IT has been noted that battered spouses who kill are acting more in  self-defence rather than provocation.   This illustrates the hubris shown by the previous Queensland government.   

This loophole is dangerous. It doesn’t need to be a gay advance, it could be  simply an action mistaken to be gay advance. You don’t even need to be gay, you  could be mistaken to be gay.

An accused could also be merely making up the story  that he was the victim of a homosexual advance. who is to tell. it is crazy.   It also puts the deceased person on trial and makes their actions the focus of  the matter rather than the violence and extent of the actions of the offender. 

Some have expressed surprise that a Roman Catholic Priest would be advocating  this change to the law. However, this really reflects a poor understanding of  the Catholic Church’s teaching. The Church teaches that: “…(Men and women with  homosexual tendencies) must be accepted with respect, compassion, and  sensitivity. Every sign of unjust discrimination in their regard should be  avoided.”  If this teaching doesn’t relate to standing up against hatred, violence or  killing of homosexual people, I don’t know what it would mean!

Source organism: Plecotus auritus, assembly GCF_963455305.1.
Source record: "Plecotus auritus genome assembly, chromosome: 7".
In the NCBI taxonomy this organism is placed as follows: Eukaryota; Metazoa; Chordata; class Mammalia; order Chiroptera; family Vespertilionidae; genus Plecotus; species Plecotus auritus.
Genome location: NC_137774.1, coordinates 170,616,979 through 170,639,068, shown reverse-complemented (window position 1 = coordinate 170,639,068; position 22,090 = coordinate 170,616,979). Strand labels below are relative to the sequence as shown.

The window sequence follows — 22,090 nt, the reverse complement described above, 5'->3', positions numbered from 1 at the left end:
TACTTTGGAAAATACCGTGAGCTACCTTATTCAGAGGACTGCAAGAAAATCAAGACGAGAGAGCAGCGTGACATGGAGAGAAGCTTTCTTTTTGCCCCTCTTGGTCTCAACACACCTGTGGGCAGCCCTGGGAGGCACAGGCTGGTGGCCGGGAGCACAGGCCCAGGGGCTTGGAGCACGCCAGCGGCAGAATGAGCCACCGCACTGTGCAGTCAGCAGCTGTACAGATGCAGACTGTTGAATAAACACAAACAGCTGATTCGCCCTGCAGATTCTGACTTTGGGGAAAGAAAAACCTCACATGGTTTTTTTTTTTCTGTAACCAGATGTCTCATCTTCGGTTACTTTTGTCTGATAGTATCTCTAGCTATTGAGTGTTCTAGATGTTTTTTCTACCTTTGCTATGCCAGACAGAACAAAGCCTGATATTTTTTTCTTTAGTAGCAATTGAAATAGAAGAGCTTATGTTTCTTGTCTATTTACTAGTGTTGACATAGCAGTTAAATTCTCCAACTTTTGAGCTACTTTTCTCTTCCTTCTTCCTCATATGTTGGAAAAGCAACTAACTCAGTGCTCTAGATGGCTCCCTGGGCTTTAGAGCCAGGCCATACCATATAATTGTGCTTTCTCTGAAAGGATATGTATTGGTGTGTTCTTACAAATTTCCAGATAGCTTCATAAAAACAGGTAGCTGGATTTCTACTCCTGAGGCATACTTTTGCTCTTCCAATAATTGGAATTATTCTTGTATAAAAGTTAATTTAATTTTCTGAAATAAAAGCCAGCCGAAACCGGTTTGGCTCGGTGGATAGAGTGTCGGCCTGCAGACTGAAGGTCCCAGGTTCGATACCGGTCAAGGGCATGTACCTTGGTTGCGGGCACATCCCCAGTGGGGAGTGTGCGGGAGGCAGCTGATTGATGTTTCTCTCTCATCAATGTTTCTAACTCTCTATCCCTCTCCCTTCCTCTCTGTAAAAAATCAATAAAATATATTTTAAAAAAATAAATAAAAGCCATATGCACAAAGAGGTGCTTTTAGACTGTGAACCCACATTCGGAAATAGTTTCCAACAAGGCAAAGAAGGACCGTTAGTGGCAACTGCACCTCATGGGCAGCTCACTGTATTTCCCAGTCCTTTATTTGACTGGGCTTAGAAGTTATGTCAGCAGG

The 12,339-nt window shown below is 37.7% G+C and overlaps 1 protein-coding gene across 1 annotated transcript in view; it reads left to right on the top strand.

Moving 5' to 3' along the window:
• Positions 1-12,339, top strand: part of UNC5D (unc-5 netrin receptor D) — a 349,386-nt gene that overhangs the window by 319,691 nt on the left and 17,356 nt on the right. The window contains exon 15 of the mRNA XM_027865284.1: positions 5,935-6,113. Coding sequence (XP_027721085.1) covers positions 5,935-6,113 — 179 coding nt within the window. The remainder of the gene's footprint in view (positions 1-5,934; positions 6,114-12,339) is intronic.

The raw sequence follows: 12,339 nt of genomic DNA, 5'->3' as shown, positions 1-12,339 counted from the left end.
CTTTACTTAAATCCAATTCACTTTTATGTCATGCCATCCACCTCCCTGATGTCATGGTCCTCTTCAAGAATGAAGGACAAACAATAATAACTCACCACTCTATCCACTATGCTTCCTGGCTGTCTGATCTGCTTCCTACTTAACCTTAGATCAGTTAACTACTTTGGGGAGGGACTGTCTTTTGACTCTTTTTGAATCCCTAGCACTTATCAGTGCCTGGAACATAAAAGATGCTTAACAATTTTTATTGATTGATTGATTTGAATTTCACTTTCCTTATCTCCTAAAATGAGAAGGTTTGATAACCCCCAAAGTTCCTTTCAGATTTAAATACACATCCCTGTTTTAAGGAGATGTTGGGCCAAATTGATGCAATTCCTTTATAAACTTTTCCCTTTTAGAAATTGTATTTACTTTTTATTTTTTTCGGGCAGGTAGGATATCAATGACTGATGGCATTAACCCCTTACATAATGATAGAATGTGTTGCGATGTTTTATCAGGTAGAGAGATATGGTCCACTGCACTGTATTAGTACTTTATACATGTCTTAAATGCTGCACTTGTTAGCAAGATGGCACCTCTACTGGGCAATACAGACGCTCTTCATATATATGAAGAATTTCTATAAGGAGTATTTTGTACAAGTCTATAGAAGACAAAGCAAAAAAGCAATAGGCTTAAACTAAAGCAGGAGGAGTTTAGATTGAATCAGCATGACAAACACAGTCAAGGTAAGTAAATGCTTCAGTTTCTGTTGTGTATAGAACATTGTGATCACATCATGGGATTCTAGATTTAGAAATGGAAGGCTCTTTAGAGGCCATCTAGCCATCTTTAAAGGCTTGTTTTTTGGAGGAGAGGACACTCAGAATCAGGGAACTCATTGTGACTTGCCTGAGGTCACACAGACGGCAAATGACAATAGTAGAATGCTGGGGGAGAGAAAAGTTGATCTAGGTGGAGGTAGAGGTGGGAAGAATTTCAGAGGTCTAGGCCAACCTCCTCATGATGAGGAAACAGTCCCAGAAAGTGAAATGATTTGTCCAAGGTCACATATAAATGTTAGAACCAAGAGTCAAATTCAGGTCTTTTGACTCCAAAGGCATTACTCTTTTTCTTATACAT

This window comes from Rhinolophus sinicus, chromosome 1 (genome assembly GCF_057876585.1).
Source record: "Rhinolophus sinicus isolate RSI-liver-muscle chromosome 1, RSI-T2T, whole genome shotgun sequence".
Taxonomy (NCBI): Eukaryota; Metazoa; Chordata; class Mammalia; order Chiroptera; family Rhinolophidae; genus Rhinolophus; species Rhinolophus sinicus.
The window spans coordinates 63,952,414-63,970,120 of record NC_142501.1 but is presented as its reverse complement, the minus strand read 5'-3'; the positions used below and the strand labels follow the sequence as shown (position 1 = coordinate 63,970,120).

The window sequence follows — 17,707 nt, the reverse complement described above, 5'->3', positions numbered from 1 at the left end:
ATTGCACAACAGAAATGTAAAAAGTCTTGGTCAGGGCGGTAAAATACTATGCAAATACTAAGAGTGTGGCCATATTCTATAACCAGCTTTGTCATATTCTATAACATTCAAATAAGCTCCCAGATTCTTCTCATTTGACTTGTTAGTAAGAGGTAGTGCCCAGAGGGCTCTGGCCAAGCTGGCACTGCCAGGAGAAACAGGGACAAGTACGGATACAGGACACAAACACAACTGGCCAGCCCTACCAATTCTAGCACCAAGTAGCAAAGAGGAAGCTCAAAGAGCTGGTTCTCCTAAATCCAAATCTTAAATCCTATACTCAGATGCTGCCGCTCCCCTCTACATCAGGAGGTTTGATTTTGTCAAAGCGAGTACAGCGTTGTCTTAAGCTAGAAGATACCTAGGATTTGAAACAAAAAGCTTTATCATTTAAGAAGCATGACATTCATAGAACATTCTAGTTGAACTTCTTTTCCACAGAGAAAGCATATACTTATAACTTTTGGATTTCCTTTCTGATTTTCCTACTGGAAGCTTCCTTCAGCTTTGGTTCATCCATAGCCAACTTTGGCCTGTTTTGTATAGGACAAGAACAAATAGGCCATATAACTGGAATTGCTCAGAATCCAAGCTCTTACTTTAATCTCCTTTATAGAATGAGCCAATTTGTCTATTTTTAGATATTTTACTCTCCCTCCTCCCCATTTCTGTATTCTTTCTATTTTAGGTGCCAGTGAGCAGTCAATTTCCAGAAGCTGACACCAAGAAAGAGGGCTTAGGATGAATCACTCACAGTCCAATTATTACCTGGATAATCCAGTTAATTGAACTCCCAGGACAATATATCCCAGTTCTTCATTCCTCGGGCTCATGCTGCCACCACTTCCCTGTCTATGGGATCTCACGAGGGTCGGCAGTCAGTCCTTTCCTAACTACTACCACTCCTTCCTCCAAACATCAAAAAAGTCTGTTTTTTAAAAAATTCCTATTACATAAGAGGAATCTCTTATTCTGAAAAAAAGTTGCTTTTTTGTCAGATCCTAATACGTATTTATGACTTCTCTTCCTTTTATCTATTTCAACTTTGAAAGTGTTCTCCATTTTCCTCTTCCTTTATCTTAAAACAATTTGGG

This is an issue about ordinary human rights that apply to all people,  irrespective of sexuality.  No person of goodwill would advocate violence or killing of homosexuals,  irrespective of one’s moral beliefs. Let’s change this law. 

Father Kelly has re-started a petition addressed to Campbell Newman to change the Queensland law.  see also this link:

Special update note:
I have annotated some responses to the Qld attorney General's bizzare comments in a recent ABC radio interview: